“Nainam chindanti shastrani nainam dahtii pavaka…”
“The soul can never be cut to pieces by any weapon, nor burned by fire.”This shloka from the Bhagwat Gita Chapter 2 on the unchanging nature of being forms the core of Indian thought which gave birth to the great epics- Ramayana and Mahabharta. It can be argued that these epics encapsulate the whole philosophy and rationale of birth and death and the period in between which is commonly referred to as life. That is the reason there can never be bigger and better stories than these.
Paritala Ravi’s saga echoes these mythical Indian epics not in a semblance of the story but in spirit of timelessness and universality, Rakta Charitra part one and two will be epic films with a vast emotional landscape of a saga spanning generations, the larger than life, crushing struggles and coming of age; the rise and fall of a legend.
Raktcharitra one and two will tell the origins, cause and effects and the gigantic pull of two opposing powers, Ravi and Suri, how the cycle of time changes the hunted into the hunter and then again into the hunted.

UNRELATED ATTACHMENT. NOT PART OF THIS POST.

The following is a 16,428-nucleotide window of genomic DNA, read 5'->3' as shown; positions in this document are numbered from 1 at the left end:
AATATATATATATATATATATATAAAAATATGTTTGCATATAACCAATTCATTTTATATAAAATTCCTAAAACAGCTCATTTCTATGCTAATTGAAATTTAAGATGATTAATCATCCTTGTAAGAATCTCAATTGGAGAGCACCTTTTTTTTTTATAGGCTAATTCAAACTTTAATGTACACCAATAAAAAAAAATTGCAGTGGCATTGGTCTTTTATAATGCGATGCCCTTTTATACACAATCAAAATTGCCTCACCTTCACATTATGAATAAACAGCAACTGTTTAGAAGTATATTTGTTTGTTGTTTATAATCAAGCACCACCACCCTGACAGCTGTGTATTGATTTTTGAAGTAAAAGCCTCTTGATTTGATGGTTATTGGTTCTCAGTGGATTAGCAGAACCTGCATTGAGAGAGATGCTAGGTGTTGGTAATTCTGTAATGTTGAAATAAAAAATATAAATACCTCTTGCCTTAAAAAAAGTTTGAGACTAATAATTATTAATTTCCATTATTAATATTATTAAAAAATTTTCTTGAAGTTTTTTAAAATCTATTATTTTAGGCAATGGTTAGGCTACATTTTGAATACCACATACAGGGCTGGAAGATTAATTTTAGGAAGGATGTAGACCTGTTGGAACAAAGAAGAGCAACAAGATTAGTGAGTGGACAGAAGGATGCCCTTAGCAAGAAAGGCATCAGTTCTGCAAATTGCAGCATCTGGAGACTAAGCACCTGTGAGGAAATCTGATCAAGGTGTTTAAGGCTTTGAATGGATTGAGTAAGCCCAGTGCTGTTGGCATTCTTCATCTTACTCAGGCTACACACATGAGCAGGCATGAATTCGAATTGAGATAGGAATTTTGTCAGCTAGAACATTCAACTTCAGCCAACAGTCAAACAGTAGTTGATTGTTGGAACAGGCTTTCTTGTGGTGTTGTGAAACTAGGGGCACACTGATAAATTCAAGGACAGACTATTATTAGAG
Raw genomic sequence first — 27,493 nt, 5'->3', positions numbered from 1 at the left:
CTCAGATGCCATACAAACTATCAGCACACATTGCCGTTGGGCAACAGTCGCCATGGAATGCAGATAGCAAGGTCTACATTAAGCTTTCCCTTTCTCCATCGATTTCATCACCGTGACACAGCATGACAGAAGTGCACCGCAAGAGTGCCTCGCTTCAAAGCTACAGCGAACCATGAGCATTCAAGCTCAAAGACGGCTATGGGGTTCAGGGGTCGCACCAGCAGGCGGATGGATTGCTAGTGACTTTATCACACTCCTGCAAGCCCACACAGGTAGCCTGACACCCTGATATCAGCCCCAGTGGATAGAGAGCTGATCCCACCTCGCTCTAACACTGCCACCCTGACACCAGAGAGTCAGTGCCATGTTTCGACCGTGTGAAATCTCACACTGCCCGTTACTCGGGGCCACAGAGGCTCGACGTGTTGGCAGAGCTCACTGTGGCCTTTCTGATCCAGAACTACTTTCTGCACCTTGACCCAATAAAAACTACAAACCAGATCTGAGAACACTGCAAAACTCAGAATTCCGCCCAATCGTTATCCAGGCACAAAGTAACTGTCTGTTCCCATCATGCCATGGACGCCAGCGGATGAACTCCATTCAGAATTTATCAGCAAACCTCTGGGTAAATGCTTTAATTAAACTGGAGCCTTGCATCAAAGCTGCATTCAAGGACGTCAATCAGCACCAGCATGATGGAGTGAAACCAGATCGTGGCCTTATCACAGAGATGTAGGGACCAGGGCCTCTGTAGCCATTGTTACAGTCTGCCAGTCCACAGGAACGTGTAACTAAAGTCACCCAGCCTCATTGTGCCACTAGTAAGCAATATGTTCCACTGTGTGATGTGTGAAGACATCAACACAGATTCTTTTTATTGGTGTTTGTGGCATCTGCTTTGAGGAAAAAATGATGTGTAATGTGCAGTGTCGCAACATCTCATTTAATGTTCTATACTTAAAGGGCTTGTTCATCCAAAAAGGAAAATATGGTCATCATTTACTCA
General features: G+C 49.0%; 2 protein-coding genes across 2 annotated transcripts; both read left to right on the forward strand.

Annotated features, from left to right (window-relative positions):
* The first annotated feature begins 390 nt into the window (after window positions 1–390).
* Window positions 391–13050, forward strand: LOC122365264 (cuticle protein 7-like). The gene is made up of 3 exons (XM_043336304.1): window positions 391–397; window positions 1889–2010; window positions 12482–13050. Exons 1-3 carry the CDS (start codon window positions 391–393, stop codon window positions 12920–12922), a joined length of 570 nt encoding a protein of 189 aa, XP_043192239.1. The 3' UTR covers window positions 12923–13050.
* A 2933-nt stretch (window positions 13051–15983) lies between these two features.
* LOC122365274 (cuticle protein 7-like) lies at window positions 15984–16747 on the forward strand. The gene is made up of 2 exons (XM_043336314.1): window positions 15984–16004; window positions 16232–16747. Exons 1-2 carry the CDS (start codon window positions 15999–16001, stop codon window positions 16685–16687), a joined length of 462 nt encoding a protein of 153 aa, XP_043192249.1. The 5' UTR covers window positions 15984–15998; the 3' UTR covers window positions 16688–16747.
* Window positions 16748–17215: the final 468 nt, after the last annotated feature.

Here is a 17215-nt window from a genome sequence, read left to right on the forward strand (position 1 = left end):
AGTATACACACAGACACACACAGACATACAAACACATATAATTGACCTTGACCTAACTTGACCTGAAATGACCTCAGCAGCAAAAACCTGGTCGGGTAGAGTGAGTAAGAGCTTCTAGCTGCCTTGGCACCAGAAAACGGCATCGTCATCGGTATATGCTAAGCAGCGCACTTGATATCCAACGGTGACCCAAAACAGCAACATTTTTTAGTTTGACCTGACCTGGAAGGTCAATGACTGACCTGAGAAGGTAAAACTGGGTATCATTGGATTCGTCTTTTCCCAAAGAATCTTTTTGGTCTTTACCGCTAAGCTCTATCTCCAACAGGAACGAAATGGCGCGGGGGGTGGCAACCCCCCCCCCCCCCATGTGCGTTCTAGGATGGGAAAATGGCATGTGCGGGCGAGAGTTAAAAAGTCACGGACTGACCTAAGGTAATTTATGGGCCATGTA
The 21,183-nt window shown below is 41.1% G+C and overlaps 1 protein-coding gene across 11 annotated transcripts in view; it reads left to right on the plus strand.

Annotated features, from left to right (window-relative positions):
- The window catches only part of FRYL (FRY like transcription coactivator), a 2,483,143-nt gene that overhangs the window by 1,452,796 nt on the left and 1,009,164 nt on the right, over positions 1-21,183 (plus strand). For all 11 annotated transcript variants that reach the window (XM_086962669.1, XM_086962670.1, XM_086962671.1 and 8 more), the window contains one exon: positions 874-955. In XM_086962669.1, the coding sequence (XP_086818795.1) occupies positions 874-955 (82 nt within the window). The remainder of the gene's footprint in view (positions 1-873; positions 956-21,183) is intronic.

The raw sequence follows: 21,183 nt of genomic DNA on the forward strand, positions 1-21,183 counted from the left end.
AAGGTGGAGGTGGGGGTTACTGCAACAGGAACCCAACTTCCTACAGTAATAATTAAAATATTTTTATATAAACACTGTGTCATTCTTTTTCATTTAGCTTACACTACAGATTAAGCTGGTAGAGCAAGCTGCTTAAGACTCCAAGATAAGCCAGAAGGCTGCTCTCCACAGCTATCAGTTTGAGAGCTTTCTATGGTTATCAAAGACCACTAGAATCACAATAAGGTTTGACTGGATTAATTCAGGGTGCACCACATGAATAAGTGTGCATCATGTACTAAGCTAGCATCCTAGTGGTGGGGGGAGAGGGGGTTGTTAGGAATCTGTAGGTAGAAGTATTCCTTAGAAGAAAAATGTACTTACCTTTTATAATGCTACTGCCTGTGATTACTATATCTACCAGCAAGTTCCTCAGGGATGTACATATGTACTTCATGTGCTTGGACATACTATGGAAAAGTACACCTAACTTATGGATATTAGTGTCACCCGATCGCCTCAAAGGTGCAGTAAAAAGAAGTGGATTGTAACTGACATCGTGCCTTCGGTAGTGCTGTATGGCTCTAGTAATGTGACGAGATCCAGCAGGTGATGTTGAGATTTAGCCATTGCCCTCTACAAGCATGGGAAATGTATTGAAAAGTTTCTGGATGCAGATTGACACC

Rakta Charitra is about the life and times of men who unfalteringly walk into a deadly war that threatens to obliterate them and their families forever. Inspite of them being the last men standing and faced with just one choice – to kill or get killed, they keep rising from the ashes like a phoenix to defeat their enemies. There are no full stops in the world of Rakta Charitra as the end of one marks the beginning of another legend.
Though inspired from true epic rise and fall of Paritala Ravi, Raktcharitra for me turned out to be really an adaptation of the extremely dramatic real life stories of the rural legends of not only the south but also of the north India and also all over the world. For me this story has played out and is unfolding every day every where every moment since thousands of years and will continue to do so.
A true and first attempt at creating a contemporary Indian epic, an immensely intense social political and family drama, Rakta Charitra just by the sheer complexity of its narrative and the grandness of its story telling in a modern context can be truly called “aaj ke bharat kii mahabharat”.